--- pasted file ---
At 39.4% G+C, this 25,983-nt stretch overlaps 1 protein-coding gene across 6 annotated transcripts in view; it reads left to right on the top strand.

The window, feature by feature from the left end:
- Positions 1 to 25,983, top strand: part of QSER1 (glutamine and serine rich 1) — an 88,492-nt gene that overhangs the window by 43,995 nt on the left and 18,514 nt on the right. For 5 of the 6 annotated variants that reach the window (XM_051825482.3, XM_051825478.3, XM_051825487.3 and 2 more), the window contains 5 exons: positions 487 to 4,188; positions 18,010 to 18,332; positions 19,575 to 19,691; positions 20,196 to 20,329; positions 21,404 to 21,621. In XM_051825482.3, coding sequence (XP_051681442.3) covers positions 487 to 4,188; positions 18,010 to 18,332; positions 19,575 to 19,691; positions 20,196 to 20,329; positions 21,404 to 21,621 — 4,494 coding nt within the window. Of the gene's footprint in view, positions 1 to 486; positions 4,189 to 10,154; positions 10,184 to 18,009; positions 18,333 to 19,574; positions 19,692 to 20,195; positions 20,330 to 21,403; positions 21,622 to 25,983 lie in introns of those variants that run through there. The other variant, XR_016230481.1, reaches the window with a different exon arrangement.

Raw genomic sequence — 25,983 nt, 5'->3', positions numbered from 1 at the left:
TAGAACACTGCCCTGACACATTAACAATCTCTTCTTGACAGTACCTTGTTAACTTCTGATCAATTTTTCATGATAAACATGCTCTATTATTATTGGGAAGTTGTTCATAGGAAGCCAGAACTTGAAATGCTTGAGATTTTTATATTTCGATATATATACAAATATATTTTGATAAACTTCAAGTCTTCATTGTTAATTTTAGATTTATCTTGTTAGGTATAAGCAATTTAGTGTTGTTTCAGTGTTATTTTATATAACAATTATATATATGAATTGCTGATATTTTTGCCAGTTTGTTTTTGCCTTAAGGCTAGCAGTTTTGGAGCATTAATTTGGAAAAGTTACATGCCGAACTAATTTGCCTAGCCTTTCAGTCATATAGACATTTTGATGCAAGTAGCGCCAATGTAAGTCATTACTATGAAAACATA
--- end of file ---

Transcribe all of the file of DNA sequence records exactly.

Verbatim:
At 39.4% G+C, this 25,983-nt stretch overlaps 1 protein-coding gene across 6 annotated transcripts in view; it reads left to right on the top strand.

The window, feature by feature from the left end:
- Positions 1 to 25,983, top strand: part of QSER1 (glutamine and serine rich 1) — an 88,492-nt gene that overhangs the window by 43,995 nt on the left and 18,514 nt on the right. For 5 of the 6 annotated variants that reach the window (XM_051825482.3, XM_051825478.3, XM_051825487.3 and 2 more), the window contains 5 exons: positions 487 to 4,188; positions 18,010 to 18,332; positions 19,575 to 19,691; positions 20,196 to 20,329; positions 21,404 to 21,621. In XM_051825482.3, coding sequence (XP_051681442.3) covers positions 487 to 4,188; positions 18,010 to 18,332; positions 19,575 to 19,691; positions 20,196 to 20,329; positions 21,404 to 21,621 — 4,494 coding nt within the window. Of the gene's footprint in view, positions 1 to 486; positions 4,189 to 10,154; positions 10,184 to 18,009; positions 18,333 to 19,574; positions 19,692 to 20,195; positions 20,330 to 21,403; positions 21,622 to 25,983 lie in introns of those variants that run through there. The other variant, XR_016230481.1, reaches the window with a different exon arrangement.

Raw genomic sequence — 25,983 nt, 5'->3', positions numbered from 1 at the left:
TAGAACACTGCCCTGACACATTAACAATCTCTTCTTGACAGTACCTTGTTAACTTCTGATCAATTTTTCATGATAAACATGCTCTATTATTATTGGGAAGTTGTTCATAGGAAGCCAGAACTTGAAATGCTTGAGATTTTTATATTTCGATATATATACAAATATATTTTGATAAACTTCAAGTCTTCATTGTTAATTTTAGATTTATCTTGTTAGGTATAAGCAATTTAGTGTTGTTTCAGTGTTATTTTATATAACAATTATATATATGAATTGCTGATATTTTTGCCAGTTTGTTTTTGCCTTAAGGCTAGCAGTTTTGGAGCATTAATTTGGAAAAGTTACATGCCGAACTAATTTGCCTAGCCTTTCAGTCATATAGACATTTTGATGCAAGTAGCGCCAATGTAAGTCATTACTATGAAAACATA